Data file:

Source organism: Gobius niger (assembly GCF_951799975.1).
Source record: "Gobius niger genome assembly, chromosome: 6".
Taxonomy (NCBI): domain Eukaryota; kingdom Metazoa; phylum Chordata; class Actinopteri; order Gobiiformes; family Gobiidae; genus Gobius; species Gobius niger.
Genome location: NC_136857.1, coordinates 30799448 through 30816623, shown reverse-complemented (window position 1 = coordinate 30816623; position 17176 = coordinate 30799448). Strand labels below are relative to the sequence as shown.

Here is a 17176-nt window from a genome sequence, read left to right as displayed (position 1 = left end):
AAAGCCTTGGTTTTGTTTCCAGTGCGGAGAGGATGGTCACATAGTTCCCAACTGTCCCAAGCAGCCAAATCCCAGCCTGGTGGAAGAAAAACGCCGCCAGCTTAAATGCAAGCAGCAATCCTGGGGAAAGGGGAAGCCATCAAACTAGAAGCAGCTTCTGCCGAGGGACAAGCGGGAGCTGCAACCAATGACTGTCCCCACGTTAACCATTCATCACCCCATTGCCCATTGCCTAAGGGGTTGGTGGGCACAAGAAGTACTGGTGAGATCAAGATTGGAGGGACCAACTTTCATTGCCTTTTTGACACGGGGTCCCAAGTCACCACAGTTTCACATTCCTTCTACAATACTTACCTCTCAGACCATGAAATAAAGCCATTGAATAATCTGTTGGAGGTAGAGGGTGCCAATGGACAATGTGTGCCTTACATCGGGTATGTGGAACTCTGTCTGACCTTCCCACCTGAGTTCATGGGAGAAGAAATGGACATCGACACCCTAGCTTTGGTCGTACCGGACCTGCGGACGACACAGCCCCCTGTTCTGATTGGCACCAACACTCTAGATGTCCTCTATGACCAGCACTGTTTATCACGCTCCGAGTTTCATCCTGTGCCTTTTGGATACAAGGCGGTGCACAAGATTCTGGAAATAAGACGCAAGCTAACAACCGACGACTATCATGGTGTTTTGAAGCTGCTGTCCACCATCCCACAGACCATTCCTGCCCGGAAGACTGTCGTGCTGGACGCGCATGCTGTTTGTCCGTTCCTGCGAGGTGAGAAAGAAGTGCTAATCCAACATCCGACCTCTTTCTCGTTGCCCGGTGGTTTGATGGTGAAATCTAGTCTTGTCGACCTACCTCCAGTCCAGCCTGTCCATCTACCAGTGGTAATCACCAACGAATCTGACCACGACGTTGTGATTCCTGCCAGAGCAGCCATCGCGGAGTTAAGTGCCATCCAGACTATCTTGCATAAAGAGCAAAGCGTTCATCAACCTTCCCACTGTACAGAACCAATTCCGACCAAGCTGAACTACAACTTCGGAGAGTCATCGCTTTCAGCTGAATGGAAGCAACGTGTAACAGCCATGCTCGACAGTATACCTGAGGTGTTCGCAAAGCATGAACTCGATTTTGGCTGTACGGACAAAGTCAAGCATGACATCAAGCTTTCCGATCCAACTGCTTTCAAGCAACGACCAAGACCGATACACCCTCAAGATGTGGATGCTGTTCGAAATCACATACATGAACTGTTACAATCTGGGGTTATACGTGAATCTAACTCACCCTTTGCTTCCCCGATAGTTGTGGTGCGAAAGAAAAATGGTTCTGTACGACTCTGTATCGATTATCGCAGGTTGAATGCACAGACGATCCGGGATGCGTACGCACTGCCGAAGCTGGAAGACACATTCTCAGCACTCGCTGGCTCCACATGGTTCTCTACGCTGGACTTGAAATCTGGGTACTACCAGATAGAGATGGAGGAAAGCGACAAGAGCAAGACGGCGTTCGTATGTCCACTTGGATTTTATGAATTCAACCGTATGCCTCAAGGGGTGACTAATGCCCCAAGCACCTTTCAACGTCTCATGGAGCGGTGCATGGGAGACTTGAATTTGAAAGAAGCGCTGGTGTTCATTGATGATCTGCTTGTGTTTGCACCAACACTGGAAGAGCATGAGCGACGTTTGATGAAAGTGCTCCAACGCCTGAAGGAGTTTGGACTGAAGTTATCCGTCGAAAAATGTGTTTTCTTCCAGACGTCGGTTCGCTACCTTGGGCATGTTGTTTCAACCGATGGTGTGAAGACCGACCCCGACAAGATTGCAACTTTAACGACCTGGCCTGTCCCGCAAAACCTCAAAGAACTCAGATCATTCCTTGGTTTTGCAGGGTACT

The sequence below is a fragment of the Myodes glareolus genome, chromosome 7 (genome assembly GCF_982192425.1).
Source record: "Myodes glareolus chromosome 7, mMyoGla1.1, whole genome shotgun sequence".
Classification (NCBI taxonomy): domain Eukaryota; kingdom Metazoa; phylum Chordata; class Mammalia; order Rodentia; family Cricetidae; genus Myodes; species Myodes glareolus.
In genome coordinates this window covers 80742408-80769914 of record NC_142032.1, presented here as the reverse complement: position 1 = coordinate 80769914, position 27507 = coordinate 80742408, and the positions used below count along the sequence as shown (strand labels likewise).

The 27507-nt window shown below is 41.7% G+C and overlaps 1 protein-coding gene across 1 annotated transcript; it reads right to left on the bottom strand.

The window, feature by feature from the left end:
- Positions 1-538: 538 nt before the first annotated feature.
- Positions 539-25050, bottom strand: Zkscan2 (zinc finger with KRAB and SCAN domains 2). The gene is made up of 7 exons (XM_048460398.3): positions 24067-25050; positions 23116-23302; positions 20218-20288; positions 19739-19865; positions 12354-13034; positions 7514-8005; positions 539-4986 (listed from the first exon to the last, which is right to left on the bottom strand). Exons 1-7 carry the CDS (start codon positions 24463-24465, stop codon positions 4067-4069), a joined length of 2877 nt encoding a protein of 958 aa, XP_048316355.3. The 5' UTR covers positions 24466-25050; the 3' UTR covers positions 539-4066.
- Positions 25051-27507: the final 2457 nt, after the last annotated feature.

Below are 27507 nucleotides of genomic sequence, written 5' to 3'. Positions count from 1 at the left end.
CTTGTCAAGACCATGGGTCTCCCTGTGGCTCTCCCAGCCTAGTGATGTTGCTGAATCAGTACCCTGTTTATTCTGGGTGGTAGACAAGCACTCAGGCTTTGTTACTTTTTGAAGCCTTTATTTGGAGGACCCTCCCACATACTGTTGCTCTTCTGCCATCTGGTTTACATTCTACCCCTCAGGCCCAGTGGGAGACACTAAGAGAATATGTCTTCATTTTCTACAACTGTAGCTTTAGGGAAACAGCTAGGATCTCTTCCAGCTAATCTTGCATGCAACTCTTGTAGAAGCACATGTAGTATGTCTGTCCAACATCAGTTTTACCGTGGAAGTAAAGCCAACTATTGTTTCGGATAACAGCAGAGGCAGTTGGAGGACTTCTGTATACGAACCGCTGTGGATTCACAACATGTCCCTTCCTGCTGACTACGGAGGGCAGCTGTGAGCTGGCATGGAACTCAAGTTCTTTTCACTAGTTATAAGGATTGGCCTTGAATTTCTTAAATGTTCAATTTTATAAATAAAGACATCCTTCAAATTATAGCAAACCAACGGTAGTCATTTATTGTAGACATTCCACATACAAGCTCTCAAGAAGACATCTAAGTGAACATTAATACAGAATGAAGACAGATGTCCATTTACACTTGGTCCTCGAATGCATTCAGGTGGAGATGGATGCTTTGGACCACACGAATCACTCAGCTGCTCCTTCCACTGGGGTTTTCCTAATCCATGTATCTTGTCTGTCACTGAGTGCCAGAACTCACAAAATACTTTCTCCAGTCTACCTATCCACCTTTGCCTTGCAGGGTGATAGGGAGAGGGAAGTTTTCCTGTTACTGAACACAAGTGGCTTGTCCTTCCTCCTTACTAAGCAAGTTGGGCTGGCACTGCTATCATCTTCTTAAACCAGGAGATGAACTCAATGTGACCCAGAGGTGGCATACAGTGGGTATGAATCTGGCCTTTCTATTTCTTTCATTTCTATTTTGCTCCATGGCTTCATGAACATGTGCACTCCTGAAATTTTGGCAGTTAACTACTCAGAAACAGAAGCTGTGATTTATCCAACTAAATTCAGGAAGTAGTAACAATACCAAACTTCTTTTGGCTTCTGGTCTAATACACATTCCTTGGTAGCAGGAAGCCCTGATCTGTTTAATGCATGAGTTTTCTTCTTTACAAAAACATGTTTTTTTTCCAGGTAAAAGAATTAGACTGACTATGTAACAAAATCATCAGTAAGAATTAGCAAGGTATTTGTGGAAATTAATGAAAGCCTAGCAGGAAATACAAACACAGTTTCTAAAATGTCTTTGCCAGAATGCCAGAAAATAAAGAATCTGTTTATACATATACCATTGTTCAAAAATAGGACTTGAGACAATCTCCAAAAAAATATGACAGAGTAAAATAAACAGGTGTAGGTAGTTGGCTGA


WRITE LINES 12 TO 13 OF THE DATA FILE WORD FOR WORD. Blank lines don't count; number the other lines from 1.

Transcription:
The window, feature by feature from the left end:
- Positions 1-538: 538 nt before the first annotated feature.